Every year on March 17th, we think of the color green, all things Irish, and St. Patrick—a patron saint whose name is universally familiar—but whose story may surprise you.
The truth is, St. Patrick wasn't even Irish. He was born into a wealthy British family in 385 AD. But at the age of 16, he was kidnapped from his parents’ estate by Irish Raiders. Once in Ireland, he spent six years in captivity before he escaped—walking nearly 200 miles to the Irish Coast.
Not long after Patrick returned to Britain, he had a dream of an angel telling him to return to Ireland as a missionary. Shortly thereafter, he began formal religious training and received his ordination as a priest before returning to Ireland.
Few of us would want to return to a land where we were imprisoned for six years. But, that's just one way that St. Patrick was special. He showed incredible love for the people of Ireland by returning to them—hoping to convert them to Christianity and show them God's love. Patrick boldly preached the Gospel to leaders—including the kings of Ireland—believing that they had great power in convincing the people of the land to accept Christ. Though he was likely not the first missionary to Ireland, many believe that his work was pivotal to the Irish people hearing the Gospel.
Of course, Patrick practiced what he preached which made his message all the more effective. Can you imagine how the people of Ireland would have responded upon hearing that his first stint in their country was thanks to kidnappers-turned-captors? Forgiveness is one thing, but determining to love your enemies so intentionally that you return to share the Gospel with them—that's an amazing demonstration of Christ's love.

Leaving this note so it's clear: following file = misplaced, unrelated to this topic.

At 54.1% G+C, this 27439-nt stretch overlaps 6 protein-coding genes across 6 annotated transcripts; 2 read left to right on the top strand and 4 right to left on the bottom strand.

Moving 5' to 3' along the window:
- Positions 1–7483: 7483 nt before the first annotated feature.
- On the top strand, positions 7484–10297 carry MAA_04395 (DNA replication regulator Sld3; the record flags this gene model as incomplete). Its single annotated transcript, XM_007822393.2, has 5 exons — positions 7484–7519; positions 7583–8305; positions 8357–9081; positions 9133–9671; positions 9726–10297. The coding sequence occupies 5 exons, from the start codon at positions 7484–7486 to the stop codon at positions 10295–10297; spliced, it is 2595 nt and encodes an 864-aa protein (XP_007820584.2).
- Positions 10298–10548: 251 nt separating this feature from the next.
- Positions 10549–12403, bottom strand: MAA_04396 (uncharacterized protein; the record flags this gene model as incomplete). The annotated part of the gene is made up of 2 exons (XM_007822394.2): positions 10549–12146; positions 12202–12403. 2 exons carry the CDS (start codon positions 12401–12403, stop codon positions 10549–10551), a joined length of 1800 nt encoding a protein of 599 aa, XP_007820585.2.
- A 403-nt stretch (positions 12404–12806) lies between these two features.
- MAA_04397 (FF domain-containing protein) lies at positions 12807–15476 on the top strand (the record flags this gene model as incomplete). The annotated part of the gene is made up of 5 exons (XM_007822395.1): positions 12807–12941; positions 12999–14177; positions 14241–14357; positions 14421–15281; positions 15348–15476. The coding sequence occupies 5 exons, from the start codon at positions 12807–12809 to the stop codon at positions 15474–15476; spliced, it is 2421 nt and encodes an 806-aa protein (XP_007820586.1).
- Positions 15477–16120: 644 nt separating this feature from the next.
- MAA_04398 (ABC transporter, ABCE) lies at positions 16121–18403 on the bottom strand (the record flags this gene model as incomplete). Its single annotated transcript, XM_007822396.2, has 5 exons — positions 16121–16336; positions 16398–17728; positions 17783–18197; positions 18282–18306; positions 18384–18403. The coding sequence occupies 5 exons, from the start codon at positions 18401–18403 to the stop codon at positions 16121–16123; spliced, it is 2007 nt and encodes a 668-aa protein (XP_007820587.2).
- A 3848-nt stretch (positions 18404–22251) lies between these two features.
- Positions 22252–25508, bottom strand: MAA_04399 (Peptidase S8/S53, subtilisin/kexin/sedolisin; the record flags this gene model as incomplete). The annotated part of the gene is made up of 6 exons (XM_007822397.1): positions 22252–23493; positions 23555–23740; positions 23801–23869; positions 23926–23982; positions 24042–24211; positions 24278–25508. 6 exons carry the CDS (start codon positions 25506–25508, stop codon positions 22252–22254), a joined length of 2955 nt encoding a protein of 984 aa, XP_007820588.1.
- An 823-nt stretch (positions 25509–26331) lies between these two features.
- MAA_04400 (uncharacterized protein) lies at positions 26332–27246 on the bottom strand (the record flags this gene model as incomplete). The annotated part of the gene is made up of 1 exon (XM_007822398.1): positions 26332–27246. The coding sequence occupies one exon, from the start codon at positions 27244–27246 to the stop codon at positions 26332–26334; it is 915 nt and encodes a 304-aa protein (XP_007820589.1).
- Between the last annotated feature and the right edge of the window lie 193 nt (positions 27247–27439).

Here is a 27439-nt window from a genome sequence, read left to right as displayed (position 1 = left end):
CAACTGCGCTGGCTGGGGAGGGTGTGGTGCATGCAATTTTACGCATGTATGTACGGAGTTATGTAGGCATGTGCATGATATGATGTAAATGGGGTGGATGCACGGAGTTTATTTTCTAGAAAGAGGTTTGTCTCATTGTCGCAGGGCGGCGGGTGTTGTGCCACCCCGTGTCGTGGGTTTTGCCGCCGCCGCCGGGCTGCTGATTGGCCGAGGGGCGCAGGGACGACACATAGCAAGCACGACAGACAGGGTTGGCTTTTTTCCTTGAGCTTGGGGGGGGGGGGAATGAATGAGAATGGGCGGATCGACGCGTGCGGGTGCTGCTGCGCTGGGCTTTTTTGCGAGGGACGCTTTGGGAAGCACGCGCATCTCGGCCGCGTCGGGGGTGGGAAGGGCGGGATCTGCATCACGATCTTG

In St. Patrick's Confession (an autobiography following suit after St. Augustine of Hippo's Confessions), Patrick reveals that at one time he didn't believe in a living God. But his experience in captivity—slavery really—took him to his darkest moment of despair where he remembered God and prayed to have his sins forgiven. That fervor with which he turned to God grew during his adult life and ministry. And now, St. Patrick is remembered as one of the Catholic Church's most renowned saints.
St. Patrick died on March 17, 461 AD. Since Patrick's missionary days, the Irish people have continued to spread the Gospel around the world—saving countless more lives for eternity.
What can we learn from St. Patrick's example of love? The message of hope is clear. Demonstrating love and forgiveness in the way of St. Patrick is one of the most effective ways for us to spread the Gospel of Christ.
What would it look like for us to truly love people in the way that he did?
Can we put aside all differences to love others for the cause of Christ?
What would it look like for us to love those who take a different stand on abortion or political issues than we do?
The way of love may not always be easy, but it is truly the only way we can bring about change. Nothing else will transform our world like the love of Christ. It seems like St. Patrick was a man who understood and believed this truth.